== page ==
Global Media and Information Literacy feature conference, although I'm now back in the UK. The session that I chaired on Wednesday had five talks with varied perspectives. One focused on MIL education in São Paulo schools, one on critical gaming literacy, one on Digital and Media Literacy for faculty in Thailand, one on critical approaches to news, and I will select some key points on those below. The fifth one was a talk from me and Bill Johnston about transformational learning for adults, and I will blog that separately.
Firstly, Carlos Alberto Lima and Maria Celia Rehder (Educommunication Nucleus, Brazil) talked about 18 years of media education in São Paulo schools, and the progress over time. They started by sketching out some statistics about the city: 12 million inhabitants and 3,834 schools with over 1 million students. There is a municipal law which identifies that the population should learn about media literacy. Study of the UN Strategic Development Goals (SDGs) is integrated into the primary curriculum and this is done with and through Media and Information Literacy (MIL) activities. The students have various media projects, produce pictures, videos and podcasts etc. 470 schools have a “youth press”. Teachers also get taught about MIL, with 25,000 trained in 18 years and 4000 in 2019. There was a recent survey that showed that 40% of the students enjoyed participating in the communication/ production activities.
ThaiMOOC), has had a project with primary schools, and is planning educational programmes for older people. They are working closely with Apple, which they were open about and had found pragmatically useful.
Jonas Linderoth (University of Skovde, Sweden) gave a talk focusing on the concept of critical gaming literacy. He identified the pervasiveness of computer gaming, but also the way in which it is often not treated seriously (despite the huge value of the gaming market) or is demonised. You can find out more about his work here, here and here.
Yves Collard (Media Animation, Belgium) started by identifying that the message from teachers was now not so much that they wanted young people to be critical with the media, but rather that the young people were be hypercritical: over-doubtful of journalists and the media, and likely to succumb to conspiracy theories. In fact he identified that this has become a subculture of young people who felt there was “no truth”. In order to engage with them it was important to understand them and not to just look down on them. He identified five approaches to challenging a “no truth, conspiracy theory approach to information, each of which had both opportunities and limitations. This was an interesting framework that I wasn’t able to take full notes on (because of my responsibilities chairing the session) so I hope to follow up n it. However I did take photos of some of his slides. Four of the five frames were: empiricism (with a focus on facts and truth); de-constructivism (which focuses on getting people to deconstruct the media to look at elements such as language, producers and representations); ideology (concentrating on the broader political context of the media and its producers, and the influencing factors); and the collective approach, looking at why people share media (I took a picture of a slide with the remaining element but I’m afraid it turned out too blurred to read, though from someone else’s notes the heading was “cognition”). I think the idea was to generate questions which meant that people thought about an item from all five perspectives, so that you overcome the limitations of using only one of these frames. For example the empirical frame (which I think is the one most commonly encountered in library tutorials) is not enough if someone has a strongly held opinion which is not going to be changed by advocating fact checking, but someone might start to question their opinion if they use some of these other approaches to interrogate a media item. His site http://www.theoriesducomplot.be is also interesting (French language).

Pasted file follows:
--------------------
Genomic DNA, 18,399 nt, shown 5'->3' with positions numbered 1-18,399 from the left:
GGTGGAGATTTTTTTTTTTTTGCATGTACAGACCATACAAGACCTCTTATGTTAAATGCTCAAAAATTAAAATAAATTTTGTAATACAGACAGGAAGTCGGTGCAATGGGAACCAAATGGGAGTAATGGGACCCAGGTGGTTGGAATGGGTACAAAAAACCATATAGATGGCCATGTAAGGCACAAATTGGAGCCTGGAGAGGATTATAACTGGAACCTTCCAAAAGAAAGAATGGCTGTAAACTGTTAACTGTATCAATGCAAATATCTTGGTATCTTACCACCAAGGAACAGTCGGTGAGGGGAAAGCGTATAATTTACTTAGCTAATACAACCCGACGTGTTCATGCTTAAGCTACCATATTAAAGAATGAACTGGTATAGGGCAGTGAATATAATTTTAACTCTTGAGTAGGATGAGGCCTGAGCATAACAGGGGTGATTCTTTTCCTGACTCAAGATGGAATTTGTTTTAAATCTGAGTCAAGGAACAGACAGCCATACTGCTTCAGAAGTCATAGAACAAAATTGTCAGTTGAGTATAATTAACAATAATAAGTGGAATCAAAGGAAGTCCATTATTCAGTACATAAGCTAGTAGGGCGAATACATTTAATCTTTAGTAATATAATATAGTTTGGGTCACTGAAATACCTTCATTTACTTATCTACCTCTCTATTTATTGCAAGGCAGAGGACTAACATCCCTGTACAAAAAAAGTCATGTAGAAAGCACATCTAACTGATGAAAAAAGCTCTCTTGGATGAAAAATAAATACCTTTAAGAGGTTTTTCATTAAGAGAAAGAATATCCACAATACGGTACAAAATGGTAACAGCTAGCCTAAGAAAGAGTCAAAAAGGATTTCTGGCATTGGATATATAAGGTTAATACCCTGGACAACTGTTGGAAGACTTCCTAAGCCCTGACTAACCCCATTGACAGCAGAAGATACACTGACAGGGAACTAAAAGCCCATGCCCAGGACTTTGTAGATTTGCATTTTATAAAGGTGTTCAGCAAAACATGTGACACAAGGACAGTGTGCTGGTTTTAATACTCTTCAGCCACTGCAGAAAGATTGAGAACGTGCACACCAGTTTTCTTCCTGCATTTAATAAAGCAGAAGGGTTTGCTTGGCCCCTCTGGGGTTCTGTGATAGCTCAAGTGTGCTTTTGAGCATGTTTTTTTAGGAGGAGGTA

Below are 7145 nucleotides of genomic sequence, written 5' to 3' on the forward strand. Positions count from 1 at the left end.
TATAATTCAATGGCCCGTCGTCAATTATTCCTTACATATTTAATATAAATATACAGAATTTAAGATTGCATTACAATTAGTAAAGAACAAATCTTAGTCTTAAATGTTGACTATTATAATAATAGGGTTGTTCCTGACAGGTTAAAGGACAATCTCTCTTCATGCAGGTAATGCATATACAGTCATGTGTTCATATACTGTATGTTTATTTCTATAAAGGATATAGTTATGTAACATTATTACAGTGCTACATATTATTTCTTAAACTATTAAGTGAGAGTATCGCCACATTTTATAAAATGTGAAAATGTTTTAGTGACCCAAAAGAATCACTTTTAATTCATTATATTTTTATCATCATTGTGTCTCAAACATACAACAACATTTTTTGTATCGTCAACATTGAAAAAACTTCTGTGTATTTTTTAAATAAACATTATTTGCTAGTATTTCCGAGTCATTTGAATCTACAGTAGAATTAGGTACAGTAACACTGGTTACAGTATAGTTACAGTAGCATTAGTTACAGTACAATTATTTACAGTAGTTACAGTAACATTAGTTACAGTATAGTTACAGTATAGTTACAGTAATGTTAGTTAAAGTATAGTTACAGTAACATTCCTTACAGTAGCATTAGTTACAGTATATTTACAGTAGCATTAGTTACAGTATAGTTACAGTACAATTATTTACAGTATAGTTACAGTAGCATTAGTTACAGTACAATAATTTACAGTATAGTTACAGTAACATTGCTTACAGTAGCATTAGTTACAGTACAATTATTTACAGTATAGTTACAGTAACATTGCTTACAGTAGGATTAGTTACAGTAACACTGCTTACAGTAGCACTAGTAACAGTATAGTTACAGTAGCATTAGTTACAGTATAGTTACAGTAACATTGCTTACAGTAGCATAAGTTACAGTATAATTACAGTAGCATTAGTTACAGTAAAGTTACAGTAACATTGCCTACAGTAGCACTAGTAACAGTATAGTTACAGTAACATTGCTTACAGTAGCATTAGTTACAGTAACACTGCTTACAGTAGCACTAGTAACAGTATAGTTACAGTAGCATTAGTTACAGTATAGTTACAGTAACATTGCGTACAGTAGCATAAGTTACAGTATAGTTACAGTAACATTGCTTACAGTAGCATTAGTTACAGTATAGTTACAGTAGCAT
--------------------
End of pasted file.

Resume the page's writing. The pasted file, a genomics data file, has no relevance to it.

Photos by Sheila Webber